4. The debugging device of claim 3, wherein the expression indicates a number, the number specifying a number of times that a read defined by said read statement is to be performed.
5. The debugging device of claim 2, wherein the script includes a second statement in addition to said at least one statement.
6. The debugging device of claim 1, wherein the performing of the plurality of reads results in an amount of data being retrieved from the target device, and wherein the script includes a statement that causes the amount of data to be sent from the debugging device to the host computer.
7. The debugging device of claim 1, wherein the script is not compiled on the host computer, and wherein the script is not compiled on the debugging device.
8. The debugging device of claim 1, wherein there is no operating system stored on the debugging device.
9. The debugging device of claim 1, wherein the target device comprises an on-chip debugging circuit, and wherein the second communication interface couples the debugging device to the on-chip debugging circuit of the target device.
10. The debugging device of claim 1, wherein the script is communicated from the host computer to the debugging device as a payload of a network packet.
11. The debugging device of claim 1, wherein the script comprises ASCII text characters.
12. A method, comprising:
receiving a script from a host computer onto a hardware debugging device, the script comprising a non-compiled string of text characters, the script defining a debugging action, the debugging action requiring a plurality of sub-actions be performed;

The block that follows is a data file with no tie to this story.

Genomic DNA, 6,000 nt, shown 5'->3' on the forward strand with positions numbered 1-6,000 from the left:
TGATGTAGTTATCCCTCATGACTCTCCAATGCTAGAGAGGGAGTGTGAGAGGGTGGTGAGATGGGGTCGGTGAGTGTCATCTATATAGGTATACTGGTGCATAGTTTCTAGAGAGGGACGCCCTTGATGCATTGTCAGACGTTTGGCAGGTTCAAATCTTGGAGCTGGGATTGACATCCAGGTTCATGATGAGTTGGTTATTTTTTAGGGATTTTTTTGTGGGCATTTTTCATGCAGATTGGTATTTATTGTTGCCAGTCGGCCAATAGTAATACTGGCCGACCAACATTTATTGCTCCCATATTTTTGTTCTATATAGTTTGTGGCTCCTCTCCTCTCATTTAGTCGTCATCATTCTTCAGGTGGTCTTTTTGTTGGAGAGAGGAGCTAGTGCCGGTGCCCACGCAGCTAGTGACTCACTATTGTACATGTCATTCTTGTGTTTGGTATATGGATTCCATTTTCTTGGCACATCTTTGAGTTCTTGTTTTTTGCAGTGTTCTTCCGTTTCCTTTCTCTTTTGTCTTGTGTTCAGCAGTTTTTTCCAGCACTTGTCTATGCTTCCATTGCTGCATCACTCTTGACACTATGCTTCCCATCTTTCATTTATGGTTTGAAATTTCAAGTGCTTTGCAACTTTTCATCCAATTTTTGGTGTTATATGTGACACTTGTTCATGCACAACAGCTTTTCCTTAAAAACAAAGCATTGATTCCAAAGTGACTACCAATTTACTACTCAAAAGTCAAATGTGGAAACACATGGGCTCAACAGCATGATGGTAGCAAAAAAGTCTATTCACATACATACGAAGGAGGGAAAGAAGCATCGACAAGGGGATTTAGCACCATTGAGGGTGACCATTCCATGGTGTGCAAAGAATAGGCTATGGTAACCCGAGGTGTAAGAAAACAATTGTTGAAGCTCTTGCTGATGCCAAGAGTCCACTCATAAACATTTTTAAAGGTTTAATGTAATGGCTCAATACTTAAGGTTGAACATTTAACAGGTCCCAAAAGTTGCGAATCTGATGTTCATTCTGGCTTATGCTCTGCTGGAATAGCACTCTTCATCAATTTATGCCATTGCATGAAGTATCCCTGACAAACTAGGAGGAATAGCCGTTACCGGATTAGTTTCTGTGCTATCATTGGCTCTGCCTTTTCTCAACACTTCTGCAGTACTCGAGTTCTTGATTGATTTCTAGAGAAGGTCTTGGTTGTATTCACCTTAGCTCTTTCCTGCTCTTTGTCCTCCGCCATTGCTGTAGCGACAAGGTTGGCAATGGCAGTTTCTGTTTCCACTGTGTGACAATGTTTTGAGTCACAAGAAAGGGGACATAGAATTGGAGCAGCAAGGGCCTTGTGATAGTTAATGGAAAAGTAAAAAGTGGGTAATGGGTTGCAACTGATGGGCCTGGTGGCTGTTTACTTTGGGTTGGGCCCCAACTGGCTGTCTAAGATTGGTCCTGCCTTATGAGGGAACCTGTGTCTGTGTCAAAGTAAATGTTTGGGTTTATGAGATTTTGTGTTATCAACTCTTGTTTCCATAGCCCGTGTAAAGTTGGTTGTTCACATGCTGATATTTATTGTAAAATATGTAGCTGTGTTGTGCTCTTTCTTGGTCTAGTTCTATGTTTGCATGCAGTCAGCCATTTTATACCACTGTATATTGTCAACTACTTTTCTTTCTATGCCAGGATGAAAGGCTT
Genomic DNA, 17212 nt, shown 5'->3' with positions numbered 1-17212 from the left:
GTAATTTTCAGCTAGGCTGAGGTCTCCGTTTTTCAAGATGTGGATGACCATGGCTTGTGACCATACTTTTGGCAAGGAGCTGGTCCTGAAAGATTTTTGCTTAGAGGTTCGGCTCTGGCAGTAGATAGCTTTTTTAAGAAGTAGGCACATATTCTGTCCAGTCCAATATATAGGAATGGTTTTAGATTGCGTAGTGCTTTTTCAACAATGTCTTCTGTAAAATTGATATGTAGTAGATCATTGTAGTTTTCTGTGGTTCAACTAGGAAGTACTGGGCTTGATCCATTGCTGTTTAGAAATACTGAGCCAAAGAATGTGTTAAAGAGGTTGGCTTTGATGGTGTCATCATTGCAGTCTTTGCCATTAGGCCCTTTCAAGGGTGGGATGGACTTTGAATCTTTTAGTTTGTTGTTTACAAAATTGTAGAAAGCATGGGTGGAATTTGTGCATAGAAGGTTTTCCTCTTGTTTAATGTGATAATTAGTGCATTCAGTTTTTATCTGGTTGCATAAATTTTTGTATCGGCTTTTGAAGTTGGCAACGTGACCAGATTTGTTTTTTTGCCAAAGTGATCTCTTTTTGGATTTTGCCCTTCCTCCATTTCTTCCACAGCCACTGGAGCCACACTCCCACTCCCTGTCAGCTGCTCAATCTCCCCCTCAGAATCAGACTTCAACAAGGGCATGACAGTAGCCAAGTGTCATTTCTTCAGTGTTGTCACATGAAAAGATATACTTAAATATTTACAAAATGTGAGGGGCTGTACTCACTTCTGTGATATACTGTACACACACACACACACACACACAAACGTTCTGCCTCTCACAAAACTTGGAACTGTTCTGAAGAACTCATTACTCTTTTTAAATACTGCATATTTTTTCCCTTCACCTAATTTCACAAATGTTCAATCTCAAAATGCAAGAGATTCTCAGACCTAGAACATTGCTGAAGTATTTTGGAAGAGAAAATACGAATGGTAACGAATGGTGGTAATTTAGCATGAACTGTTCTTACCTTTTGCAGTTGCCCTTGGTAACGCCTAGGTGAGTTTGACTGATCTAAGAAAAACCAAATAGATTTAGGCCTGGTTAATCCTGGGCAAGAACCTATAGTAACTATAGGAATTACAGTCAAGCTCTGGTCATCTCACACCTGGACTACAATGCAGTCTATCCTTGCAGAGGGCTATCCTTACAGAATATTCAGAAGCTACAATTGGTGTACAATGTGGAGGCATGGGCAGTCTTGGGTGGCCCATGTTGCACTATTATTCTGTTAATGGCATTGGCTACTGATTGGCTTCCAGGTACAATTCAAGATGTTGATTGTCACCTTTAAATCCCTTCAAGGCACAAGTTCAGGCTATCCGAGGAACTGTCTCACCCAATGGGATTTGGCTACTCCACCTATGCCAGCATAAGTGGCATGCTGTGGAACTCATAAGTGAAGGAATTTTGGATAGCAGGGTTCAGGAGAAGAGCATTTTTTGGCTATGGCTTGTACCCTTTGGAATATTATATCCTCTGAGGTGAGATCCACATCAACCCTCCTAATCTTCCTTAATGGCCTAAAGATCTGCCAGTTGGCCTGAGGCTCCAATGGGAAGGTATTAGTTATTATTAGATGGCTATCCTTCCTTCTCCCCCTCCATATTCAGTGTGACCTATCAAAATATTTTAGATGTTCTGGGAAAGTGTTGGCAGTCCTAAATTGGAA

interpreting the script;
generating a plurality of microcommands from the script; and
sending the plurality of microcommands to a target device, the microcommands causing the target device to perform the plurality of sub-actions.
13. The method of claim 12, wherein the debugging action includes a read of a block of memory locations on the target device, and wherein one of the plurality of sub-actions is a read of one of the memory locations.
14. The method of claim 13, wherein the target device includes a processor, the processor having on-chip debugging hardware, and wherein the microcommands are executed by the on-chip hardware.
15. The method of claim 14, wherein one of the microcommands causes an operation selected from a group consisting of: stop the processor, single-step the processor, read and write to various internal registers within the processor, read and write to a data memory, set breakpoints in code executed by the processor, stuff instructions into the processor, read and write watchpoints, read status registers, and exercise and monitor the processor.